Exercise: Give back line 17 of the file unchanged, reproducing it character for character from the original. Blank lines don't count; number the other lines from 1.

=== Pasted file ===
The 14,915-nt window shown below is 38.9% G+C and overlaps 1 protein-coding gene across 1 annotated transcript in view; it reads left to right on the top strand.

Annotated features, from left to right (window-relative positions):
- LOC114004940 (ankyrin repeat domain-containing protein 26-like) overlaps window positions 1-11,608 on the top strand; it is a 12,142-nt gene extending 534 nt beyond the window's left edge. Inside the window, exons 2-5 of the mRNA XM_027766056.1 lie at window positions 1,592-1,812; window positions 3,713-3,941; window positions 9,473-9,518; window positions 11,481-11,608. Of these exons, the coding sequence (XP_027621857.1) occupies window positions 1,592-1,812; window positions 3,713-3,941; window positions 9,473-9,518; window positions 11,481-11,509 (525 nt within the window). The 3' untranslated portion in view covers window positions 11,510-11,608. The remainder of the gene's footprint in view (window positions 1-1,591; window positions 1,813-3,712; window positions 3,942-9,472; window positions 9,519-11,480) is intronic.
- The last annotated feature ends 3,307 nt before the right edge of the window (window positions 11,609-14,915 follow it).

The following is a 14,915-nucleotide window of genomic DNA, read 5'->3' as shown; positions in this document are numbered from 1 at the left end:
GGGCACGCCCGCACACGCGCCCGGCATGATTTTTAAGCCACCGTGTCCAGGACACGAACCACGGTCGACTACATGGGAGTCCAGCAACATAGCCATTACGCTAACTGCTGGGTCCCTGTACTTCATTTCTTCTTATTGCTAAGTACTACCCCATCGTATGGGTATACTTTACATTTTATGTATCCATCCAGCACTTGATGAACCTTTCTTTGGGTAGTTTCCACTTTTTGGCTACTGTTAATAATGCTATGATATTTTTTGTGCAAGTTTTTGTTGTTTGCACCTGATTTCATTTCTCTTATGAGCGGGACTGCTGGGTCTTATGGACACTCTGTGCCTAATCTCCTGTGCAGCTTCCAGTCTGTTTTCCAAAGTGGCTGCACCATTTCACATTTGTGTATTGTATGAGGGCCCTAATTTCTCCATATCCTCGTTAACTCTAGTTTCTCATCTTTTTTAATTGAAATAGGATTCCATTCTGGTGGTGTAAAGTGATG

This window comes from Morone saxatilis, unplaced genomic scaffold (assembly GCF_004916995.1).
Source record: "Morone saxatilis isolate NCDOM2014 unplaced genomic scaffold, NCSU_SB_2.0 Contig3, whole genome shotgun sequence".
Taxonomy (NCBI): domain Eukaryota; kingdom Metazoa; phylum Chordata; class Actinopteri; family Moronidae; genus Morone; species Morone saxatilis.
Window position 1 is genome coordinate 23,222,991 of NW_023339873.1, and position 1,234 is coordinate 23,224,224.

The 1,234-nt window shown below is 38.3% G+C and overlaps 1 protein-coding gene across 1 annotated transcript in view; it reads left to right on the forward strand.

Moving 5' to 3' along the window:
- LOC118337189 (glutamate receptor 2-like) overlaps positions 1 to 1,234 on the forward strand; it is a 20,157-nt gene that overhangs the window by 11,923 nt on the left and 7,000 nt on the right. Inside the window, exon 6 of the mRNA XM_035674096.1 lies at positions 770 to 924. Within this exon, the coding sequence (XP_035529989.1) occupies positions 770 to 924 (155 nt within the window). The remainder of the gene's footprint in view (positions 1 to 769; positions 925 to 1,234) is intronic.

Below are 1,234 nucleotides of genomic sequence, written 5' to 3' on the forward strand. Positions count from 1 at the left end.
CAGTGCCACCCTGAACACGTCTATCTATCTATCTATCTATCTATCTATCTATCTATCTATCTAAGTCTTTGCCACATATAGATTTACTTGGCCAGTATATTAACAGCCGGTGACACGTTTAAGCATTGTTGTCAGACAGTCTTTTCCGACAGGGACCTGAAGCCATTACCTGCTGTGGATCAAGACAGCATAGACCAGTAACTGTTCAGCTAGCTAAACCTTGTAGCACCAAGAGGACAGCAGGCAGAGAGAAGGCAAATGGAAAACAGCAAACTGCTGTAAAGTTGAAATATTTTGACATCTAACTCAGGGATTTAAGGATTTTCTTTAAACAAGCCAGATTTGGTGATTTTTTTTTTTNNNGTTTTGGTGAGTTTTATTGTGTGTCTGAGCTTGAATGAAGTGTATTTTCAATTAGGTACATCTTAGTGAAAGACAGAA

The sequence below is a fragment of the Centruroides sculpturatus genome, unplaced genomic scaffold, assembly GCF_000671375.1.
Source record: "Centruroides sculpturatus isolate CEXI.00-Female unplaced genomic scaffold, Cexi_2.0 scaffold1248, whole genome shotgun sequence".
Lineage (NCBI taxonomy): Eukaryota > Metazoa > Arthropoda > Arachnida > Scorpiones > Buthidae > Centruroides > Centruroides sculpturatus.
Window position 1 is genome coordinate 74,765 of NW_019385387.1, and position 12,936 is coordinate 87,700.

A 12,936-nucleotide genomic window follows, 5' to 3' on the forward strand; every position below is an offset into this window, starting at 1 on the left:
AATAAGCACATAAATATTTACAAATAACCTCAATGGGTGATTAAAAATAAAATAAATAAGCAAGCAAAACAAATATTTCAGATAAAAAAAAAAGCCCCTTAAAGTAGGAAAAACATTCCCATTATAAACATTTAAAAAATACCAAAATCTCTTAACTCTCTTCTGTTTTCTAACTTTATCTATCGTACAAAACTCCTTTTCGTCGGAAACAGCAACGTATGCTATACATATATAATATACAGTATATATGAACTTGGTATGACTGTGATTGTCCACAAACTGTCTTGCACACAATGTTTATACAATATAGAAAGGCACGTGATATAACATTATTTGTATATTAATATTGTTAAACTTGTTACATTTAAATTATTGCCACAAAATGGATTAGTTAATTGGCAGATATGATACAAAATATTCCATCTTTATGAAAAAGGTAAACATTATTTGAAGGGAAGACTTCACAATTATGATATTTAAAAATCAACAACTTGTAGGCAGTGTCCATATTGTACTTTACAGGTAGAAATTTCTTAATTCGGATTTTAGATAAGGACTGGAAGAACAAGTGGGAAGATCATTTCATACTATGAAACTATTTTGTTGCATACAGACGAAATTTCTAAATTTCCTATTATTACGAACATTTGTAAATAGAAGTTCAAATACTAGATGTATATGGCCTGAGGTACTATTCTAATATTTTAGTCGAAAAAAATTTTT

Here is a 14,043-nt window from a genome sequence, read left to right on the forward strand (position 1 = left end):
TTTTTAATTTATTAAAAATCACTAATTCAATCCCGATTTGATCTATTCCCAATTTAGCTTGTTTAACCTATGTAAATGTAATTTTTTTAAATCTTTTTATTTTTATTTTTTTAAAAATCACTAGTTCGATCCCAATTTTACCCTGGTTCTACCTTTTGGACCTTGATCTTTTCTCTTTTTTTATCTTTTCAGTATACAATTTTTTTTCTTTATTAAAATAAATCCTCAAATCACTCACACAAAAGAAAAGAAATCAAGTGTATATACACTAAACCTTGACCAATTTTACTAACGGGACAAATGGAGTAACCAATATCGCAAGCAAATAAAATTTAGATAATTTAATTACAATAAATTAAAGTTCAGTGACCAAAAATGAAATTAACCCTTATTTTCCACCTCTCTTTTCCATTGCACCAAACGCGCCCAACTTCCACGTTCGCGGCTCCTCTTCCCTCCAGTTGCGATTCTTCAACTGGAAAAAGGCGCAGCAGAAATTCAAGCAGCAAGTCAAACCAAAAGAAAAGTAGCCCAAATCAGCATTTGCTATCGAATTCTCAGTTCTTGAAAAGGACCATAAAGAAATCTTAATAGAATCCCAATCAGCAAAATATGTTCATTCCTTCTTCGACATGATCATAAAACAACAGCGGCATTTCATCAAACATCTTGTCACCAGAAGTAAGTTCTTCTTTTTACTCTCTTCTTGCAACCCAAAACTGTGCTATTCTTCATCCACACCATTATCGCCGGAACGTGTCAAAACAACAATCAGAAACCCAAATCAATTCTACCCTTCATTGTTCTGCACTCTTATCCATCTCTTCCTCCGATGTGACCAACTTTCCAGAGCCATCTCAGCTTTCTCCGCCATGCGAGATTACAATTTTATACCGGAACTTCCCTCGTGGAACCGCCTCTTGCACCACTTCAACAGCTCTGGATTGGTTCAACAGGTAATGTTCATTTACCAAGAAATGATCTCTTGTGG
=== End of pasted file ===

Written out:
Source record: "Centruroides sculpturatus isolate CEXI.00-Female unplaced genomic scaffold, Cexi_2.0 scaffold1248, whole genome shotgun sequence".